Like most people I guess, I get irritated by folk who are wrong. But unlike most people, I actually don’t mind so much when I am.
Perhaps that’s because I believe in a ‘Bayesian brain’. Mash up all the facts, data and experience you have (however little) and come up with a probabilistic answer. That’s certainly how my mind works.
Of course we all live trapped in our own heads. So what seems common sense to me, absolutely may not to other people. Different experiences, different world views, different data.
As a recently deceased US Senator said:
“Sir, you are entitled your own opinions, but not your own facts.”
But what are facts anyway? Just a combination of data, theory and interpretation.
If someone says something I disagree with, generally speaking, I’ll have a quick go at saying so – and what I think. If pushed, I’ll point out the flaws in their position, if they are obvious.
But except in the most extreme or important situations, I’ll generally leave it after one or two tries. Experience tells; people don’t change their minds easily.
One of the weaknesses in a Bayesian approach is similar to the ‘ethical’ problem I used to have as a Utilitarian. The balance of probabilities, like the balance of morality, isn’t easy to explain or justify to people of principle and belief.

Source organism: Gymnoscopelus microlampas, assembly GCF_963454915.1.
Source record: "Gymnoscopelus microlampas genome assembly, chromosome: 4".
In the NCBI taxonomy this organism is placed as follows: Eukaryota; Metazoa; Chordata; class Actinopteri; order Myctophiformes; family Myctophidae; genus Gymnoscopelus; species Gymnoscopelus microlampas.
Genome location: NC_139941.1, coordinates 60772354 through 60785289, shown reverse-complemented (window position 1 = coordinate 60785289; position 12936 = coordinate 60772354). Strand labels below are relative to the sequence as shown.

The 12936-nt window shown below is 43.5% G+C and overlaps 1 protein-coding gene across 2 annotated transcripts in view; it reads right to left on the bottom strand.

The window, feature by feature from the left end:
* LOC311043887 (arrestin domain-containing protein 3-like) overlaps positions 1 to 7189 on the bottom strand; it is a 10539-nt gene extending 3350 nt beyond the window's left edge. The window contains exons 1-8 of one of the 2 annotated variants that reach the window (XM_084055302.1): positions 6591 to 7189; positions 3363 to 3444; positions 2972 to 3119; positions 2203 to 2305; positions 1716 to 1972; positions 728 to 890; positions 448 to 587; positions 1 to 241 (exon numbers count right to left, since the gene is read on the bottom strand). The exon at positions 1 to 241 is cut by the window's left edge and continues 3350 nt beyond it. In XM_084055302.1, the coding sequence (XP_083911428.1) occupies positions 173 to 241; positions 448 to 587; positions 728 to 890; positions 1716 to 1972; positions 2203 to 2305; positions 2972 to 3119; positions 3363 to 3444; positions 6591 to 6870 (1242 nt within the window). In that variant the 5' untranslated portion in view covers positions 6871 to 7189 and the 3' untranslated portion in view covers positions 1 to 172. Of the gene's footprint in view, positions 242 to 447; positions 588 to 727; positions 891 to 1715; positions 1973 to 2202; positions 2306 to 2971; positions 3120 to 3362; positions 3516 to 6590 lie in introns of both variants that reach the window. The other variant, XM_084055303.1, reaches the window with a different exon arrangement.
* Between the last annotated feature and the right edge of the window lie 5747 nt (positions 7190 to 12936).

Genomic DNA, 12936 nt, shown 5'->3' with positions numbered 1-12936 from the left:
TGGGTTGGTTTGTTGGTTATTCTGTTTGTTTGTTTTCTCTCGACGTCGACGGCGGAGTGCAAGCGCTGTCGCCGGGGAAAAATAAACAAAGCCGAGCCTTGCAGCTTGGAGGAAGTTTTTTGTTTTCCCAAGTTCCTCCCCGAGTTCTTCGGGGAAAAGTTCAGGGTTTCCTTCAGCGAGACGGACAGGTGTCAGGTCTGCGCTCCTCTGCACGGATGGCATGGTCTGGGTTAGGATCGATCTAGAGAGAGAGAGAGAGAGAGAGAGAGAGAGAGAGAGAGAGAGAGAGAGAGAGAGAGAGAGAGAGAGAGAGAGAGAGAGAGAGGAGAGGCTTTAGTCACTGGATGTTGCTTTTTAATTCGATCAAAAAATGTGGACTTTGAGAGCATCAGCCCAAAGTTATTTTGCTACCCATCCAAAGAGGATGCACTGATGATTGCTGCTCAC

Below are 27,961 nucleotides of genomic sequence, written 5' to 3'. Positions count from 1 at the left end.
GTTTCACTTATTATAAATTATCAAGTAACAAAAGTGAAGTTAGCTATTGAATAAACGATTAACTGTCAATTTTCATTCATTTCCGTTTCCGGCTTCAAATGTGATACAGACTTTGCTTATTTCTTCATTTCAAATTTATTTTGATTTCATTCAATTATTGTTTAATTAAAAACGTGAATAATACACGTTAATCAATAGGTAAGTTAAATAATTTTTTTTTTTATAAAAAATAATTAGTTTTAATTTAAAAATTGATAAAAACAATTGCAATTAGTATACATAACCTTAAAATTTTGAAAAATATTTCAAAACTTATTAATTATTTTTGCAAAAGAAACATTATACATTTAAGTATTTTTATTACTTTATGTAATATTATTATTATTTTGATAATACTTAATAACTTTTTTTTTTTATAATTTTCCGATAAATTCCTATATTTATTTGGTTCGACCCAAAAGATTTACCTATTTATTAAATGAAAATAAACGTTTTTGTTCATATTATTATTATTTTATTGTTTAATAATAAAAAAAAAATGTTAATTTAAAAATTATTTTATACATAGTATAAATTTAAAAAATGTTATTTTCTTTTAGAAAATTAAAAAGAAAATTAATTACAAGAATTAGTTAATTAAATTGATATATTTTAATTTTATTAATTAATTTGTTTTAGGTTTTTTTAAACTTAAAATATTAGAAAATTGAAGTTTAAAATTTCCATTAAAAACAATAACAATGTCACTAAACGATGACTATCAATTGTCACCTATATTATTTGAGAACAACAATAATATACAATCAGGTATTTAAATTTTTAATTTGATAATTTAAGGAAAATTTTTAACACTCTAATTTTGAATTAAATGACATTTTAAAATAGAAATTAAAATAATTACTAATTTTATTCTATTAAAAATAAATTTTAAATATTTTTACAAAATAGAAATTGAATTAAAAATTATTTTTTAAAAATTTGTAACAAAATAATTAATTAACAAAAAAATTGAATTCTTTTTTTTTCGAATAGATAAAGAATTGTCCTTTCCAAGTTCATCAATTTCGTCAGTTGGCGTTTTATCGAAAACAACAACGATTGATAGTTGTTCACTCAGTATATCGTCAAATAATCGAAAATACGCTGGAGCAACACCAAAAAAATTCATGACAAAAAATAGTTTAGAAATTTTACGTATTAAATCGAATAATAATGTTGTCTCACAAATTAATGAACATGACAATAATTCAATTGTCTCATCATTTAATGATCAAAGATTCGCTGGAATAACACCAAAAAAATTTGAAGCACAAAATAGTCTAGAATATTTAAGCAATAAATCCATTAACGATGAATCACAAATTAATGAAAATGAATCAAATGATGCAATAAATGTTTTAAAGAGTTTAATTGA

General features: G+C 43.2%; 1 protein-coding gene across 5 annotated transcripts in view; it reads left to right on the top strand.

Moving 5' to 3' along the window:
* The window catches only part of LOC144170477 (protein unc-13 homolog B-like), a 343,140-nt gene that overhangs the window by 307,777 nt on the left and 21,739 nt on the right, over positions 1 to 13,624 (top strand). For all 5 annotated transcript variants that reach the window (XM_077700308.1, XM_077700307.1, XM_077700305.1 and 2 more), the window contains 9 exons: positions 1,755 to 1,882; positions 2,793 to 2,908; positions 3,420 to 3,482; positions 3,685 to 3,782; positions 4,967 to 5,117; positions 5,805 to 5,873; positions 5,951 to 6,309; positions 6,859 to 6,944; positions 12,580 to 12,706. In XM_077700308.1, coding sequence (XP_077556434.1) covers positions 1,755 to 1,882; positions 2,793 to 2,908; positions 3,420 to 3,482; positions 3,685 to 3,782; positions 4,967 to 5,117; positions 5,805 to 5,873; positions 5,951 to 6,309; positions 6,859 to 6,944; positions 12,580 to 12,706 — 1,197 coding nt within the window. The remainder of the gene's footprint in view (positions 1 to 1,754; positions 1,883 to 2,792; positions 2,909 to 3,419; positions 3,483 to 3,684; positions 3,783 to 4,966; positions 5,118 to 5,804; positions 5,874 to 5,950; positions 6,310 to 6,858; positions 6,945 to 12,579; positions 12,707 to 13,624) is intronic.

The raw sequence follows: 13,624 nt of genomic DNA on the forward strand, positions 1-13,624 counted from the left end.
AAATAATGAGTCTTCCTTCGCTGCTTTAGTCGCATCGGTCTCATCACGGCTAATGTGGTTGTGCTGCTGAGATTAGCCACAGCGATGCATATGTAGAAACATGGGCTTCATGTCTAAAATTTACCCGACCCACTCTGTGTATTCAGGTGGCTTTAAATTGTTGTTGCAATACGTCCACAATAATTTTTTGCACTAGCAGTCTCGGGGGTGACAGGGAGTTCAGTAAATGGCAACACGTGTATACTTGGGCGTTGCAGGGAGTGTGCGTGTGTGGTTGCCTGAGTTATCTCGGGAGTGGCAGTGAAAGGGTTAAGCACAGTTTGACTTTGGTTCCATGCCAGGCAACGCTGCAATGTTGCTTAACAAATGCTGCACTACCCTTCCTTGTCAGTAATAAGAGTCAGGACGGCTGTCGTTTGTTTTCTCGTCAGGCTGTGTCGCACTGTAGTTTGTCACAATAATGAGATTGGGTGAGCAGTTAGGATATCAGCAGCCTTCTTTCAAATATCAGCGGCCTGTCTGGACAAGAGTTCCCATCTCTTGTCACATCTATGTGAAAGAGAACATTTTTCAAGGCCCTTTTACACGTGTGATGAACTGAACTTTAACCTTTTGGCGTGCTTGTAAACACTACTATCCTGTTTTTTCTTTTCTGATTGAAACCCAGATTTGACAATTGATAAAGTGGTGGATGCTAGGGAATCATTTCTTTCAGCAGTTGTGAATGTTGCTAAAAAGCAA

Most of the calls we make are analogue not digital. They are ‘probably’ not ‘binary’. So I’ve learnt, in the main, to simplify what I’m thinking when it comes to persuading. In the art of human persuasion, a single strong argument trumps several reasons.
And this cuts us to the chase. Why is it so hard to reason with people? Because most of human existence was in the pre-scientific era. Belief, superstition and commandment drove most people’s thoughts and deeds.
And a quote I read from the late great populariser of science, Carl Sagan, sums up the difference:
In science it often happens that scientists say, “You know that’s a really good argument; my position is mistaken.” And then they would actually change their minds and you would never hear that old view from them again. They really do it. It doesn’t happen as often as it should, because scientists are human and change is sometimes painful. But it happens every day. I cannot recall the last time something like that happened in politics or religion.
I am a scientist.